• the issue of mandatory policies, standards and manuals which applied to SPDC;
  • the imposition of a system of supervision and oversight of the implementation of RDS's standards which bore directly on the pleaded allegations of negligence;
  • the imposition of control over SPDC's spending; and
  • a high level of direction and oversight of SPDC's operations.

The areas of dispute between the parties related to proximity and whether it was fair, just and reasonable that such a duty be imposed. Examining the above factors, the majority was not persuaded that the claimants had demonstrated sufficient control by RDS to establish the proximity required. Simon LJ noted, for instance, that the policies in question were mandatory across all Shell Group companies, and were not tailored in any way to SPDC. One could not determine, based on the short excerpts relied upon, that RDS exercised material control over SPDC's material operations. Moreover, the policies in question constituted only "high level guidance on the centralised accumulation of a wide range of expertise and experience" which was then made available to all subsidiaries. Nor did an "Assurance" document, which indicated a central team would review the effectiveness of certain of those policies across all group operations, show the exercise of any degree of control. As Simon LJ put it, RDS's concern was "to ensure that there were proper controls and not to exercise control".

In arguing the imposition of a duty was fair, just and reasonable, the claimants pointed to a number of principles including the "importance of multi-national parent companies conducting themselves consistently with international standards", which Simon LJ considered to be a "doubtful" foundation for a duty of care.

Sales LJ disagreed with the majority's conclusion, considering that the witness evidence and relevant policies supported a case that there was a "pattern of distribution of expertise and control in relation to the handling of the risk of oil spills in the Niger Delta", which was arguably capable of meeting the criteria for the imposition of a duty of care.

How does this clarify the law for multinationals?

The Okpabi decision is helpful in clarifying that issuing mandatory group policies and procedures will not alone be sufficient to establish a duty of care on the part of the parent to those affected by their subsidiaries' actions. Following the court's decision in Lungowe there had been concern that, in seeking to improve subsidiaries' conduct through imposing policies in relation to matters such as human rights, UK parent companies increased the risk of liability for issues arising in these areas. This decision makes clear that what matters is actual control, the determination of which will involve detailed factual analysis of the relationship between the parent and subsidiary in relation to the operations giving rise to the claim.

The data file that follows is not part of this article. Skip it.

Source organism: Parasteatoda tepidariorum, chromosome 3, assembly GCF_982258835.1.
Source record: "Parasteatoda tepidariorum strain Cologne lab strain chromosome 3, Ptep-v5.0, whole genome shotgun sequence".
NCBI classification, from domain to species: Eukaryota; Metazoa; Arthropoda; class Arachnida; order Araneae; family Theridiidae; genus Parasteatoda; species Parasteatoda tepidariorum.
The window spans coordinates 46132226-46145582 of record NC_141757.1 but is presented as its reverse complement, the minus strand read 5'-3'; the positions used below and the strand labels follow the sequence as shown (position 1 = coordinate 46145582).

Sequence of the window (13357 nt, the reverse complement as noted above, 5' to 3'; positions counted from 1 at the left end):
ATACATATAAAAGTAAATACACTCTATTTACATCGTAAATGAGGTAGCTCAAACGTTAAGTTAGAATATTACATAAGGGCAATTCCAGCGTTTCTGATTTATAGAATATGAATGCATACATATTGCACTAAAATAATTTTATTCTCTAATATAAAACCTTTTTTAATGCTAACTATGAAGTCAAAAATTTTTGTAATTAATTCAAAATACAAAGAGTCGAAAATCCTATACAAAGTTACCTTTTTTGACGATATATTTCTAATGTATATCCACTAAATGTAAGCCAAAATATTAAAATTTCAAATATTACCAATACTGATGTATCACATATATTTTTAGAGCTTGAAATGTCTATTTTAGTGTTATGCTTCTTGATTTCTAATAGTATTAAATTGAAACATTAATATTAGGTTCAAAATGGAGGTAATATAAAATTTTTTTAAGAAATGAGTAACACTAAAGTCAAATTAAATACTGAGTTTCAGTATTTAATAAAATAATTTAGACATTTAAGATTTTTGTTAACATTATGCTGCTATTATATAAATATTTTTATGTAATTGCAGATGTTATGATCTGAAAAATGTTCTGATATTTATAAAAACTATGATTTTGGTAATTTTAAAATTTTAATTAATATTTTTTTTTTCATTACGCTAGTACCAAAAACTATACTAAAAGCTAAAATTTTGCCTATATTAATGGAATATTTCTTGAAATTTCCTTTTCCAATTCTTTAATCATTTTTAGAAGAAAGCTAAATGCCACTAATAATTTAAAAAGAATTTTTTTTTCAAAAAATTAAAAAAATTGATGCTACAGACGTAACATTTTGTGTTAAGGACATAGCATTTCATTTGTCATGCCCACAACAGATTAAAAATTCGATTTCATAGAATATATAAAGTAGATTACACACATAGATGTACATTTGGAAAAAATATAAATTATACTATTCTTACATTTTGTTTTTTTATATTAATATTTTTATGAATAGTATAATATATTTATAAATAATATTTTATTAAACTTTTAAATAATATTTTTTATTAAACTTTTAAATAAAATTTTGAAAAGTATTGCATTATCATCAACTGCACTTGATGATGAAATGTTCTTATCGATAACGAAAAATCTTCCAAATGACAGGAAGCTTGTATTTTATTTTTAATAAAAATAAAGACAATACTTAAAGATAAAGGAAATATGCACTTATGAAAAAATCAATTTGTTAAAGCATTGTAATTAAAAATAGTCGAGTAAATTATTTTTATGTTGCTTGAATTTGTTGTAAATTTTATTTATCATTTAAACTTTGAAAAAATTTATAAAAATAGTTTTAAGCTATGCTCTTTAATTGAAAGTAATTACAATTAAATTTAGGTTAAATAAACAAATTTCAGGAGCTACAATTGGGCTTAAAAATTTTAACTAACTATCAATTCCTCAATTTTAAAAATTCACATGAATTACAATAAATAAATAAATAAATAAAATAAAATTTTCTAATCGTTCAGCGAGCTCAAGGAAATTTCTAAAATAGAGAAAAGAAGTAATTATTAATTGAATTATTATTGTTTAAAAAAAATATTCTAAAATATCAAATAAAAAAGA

As such, UK companies with subsidiaries operating in high-risk industries and jurisdictions will want to strike a balance between aiming to minimise violations taking place, including through introducing relevant policies and procedures, and the risk of being found to control their subsidiaries' operations. Companies may wish to ensure their policies are applied on a uniform basis across their groups, rather than tailored to address subsidiary-specific problems, and that responsibility for implementing those policies remains with the subsidiary.

The claimants in this case have indicated they plan to seek permission to appeal to the Supreme Court (as the Lungowe claimants have). Another High Court decision in this area (AAA and others v. Unilever Plc [2017] EWHC 371 (QB)) is also currently on appeal. As such, further judicial guidance on the circumstances in which a duty of care may arise is likely to be forthcoming in the near future.


This piece was first published by Lexis Nexis